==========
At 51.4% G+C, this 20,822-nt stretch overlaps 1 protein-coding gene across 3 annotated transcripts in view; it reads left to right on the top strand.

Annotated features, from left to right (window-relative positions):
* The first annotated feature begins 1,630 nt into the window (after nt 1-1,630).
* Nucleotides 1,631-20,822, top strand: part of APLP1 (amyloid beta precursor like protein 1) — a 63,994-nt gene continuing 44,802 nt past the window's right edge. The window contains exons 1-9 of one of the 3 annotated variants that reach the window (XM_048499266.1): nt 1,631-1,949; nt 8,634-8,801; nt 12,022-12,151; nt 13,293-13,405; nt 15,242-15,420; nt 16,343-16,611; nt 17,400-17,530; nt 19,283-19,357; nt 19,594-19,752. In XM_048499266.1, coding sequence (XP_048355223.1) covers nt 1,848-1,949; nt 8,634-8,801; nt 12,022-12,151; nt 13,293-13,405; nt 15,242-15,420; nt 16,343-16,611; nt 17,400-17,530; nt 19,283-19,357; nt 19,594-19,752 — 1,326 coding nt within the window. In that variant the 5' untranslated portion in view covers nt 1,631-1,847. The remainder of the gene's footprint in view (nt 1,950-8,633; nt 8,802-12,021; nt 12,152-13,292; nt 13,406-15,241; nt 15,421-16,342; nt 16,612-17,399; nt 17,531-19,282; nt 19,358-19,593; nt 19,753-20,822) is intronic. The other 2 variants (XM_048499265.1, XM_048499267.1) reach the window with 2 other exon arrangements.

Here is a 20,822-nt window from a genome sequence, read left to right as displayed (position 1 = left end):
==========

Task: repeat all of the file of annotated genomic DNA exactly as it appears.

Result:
At 51.4% G+C, this 20,822-nt stretch overlaps 1 protein-coding gene across 3 annotated transcripts in view; it reads left to right on the top strand.

Annotated features, from left to right (window-relative positions):
* The first annotated feature begins 1,630 nt into the window (after nt 1-1,630).
* Nucleotides 1,631-20,822, top strand: part of APLP1 (amyloid beta precursor like protein 1) — a 63,994-nt gene continuing 44,802 nt past the window's right edge. The window contains exons 1-9 of one of the 3 annotated variants that reach the window (XM_048499266.1): nt 1,631-1,949; nt 8,634-8,801; nt 12,022-12,151; nt 13,293-13,405; nt 15,242-15,420; nt 16,343-16,611; nt 17,400-17,530; nt 19,283-19,357; nt 19,594-19,752. In XM_048499266.1, coding sequence (XP_048355223.1) covers nt 1,848-1,949; nt 8,634-8,801; nt 12,022-12,151; nt 13,293-13,405; nt 15,242-15,420; nt 16,343-16,611; nt 17,400-17,530; nt 19,283-19,357; nt 19,594-19,752 — 1,326 coding nt within the window. In that variant the 5' untranslated portion in view covers nt 1,631-1,847. The remainder of the gene's footprint in view (nt 1,950-8,633; nt 8,802-12,021; nt 12,152-13,292; nt 13,406-15,241; nt 15,421-16,342; nt 16,612-17,399; nt 17,531-19,282; nt 19,358-19,593; nt 19,753-20,822) is intronic. The other 2 variants (XM_048499265.1, XM_048499267.1) reach the window with 2 other exon arrangements.

Here is a 20,822-nt window from a genome sequence, read left to right as displayed (position 1 = left end):